Global groups such as the International Confederation of Music Publishers and the U.S. National Music Publishers Association came to Ottawa this week to lobby the government to extend the term of copyright beyond the Berne Convention standard of life of the author plus an additional 50 years. The lobbying effort kicked off with a Hill Times piece, followed by an evening wine and dine event with politicians, a panel from the supposedly progressive Pearson Centre for Progressive Policy, and then yet more lobbying with Canadian music lobby groups. The lobbying campaign comes on the heels of the controversial 2015 copyright extension of sound recordings, which some groups used to sow confusion about the term of protection for sound recordings (from 50 to 70 years) with the term of protection for the composition or written work (frequently longer at life plus 50 years).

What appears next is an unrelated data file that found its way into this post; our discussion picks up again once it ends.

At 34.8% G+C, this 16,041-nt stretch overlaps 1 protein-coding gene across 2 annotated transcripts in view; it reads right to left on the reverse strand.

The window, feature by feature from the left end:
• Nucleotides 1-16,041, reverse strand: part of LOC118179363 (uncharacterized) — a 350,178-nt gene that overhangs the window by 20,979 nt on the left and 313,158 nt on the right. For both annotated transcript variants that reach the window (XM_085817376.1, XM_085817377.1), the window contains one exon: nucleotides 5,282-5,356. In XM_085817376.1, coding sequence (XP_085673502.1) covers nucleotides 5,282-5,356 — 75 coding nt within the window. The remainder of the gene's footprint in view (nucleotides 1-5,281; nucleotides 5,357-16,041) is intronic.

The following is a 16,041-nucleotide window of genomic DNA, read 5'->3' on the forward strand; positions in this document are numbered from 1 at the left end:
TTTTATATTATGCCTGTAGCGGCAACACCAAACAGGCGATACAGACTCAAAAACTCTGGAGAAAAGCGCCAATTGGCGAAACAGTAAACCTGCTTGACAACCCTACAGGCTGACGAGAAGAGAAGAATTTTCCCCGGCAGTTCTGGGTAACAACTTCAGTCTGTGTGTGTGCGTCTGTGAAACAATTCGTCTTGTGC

Archive for November 8th, 2017
Episode 66: Ann Cavoukian on Why Canadians Can Trust the COVID Alert App
by Michael Geist
October 19, 2020
August 24, 2020
August 17, 2020
August 10, 2020
Episode 62: Colin Bennett on What the Schrems II Decision Means for Global Data Transfers and Canadian Privacy Law
August 3, 2020
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- How Can Linking to an Article be Immoral When the Media Source Itself Does the Posting, Part 2: A Day in the Life of the Toronto Star on Facebook
- The LawBytes Podcast, Episode 66: Ann Cavoukian on Why Canadians Can Trust the COVID Alert App
- Forget Link Licensing and Cross-Subsidies: When it Comes to Tech, Canada Should be Focused on Competition Law and Tax Policy
- How Can Linking to an Article be Immoral When the Media Source Itself Does the Posting?
- The Guilbeault Internet Plan: Leave it to the CRTC and Copyright Board of Canada to Get Money from Web Giants